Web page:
Likelok Gold Moto 108 lightweight motorcycle security chain unwrapped

Litelok was founded by ex-Rolls Royce aero engineer Professor Neil Barron and his company has built up a reputation of producing strong, but lightweight bicycle locks. The Litelok Gold Moto 108 is their first heavy-duty product aimed at motorcycles, essentially taking their tried and tested design and beefing it up. We’ve been using the Litelok Moto over the last couple of months, read on to find out our verdict and if this really is the best lightweight motorcycle security chain currently on the market.

Categories
Clothing/Protection Gear Reviews

Bull-it SR6 Motorcycle Jeans Review

Bull-It SR6 motorcycle jeansAs great as leathers are, once the hot summer arrives they get awfully toasty and sweaty. In days gone by a good pair of Levis was considered perfectly adequate for a casual summer ride, but you really don’t want to come off your bike just wearing a pair of fashion jeans. I also doubt today’s Levis are as robust as pairs made in days gone by. Today we have on the market many motorbike jeans with Kevlar or other branded variants of this super strong abrasion resistant aramid fabric, like the Covec used on these Bull-It SR6 jeans I picked up a last summer.

The Bull-It SR6 set me back £60 in a sale, which included both knee and hip armour inserts (they’re sometimes optional extras) – bargain. But are they actually any good? Read on to find out more.

Categories
Gear Reviews

New Lid Time – AGV K5 S Helmet Review

I returned to the AGV helmets brand for this K5-S helmet after having many fond memories of my first helmet – an AGV K4. I had grown somewhat disappointed with the robustness of my more expensive Shuberth S2 I current wear. So, I decided to go for a middle of the road helmet suitable for daily commuting and touring. For me, the key requirements were safety, good fit, a sun visor, good ventilation, quietness and of course price.

I picked up this AGV K5 S helmet in an end-of-line sale for a very reasonable £200 from Infinity Motorcycles, so can’t complain about the price. The K5-S comes in many colour styles, some plain and some patterns, I opted for the ‘Typhoon’ design, as I preferred a little fluorescence to help stay visible. It’s a 4-star Sharp rating, granted this test scheme isn’t the be-all and end-all, but hopefully gives some indication of potential protection it can offer.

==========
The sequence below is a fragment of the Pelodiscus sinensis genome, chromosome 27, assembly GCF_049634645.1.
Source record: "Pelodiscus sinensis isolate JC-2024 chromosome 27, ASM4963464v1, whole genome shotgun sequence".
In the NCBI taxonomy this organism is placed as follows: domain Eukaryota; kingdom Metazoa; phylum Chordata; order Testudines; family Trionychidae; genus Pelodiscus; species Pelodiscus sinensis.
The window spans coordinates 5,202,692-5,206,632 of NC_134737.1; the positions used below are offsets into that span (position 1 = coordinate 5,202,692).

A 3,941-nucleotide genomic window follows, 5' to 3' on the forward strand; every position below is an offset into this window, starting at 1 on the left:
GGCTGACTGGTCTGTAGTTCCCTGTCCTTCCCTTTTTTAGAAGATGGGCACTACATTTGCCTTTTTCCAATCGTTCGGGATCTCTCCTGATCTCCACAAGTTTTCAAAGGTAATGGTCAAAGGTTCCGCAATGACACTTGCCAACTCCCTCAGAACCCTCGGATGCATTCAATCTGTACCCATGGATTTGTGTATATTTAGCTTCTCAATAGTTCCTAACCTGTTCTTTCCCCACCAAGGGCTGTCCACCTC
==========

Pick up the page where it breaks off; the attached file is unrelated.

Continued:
AGV K5 S Helmet Review

Categories
Gear Reviews

Denali SoundBomb Split Air Horn Review and Install on Yamaha Fazer FZ6

Denali SoundBomb Split AirhornOn my old Fazer, I had installed a Stebel Nautilus air horn, a super loud horn that saved my bacon on a number of occasions on my daily commute into London. As such, I was keen to install similar on my new FZ6, but with the Stebel horns less readily available in the UK I came across the Denali SoundBomb. On first glance, it appears to be a spitting image of the Stebel horn and priced similarly at £40.

With the horn being such a large lump, mounting needed some thought as the FZ6 stock horn is mounted between the forks and there are no handy mounting points on the sides under the fairing. Denali sells a number of specific bike and generic crash bar mounting brackets, but unfortunately nowt suitable for the FZ6. That’s when I found the Denali SoundBomb Split version which separates the two halves of the air horn, thus allowing the compressor and horn elements to be mounted individually. A supplied thick heat resistant hose then connects the two halves. As with other large horns, the compressor should be wired to the stock horn via a relay due to it’s 20A power draw. i.e. the stock horn wire triggers the compressor via a relay, to power it directly from the battery on its own fused line.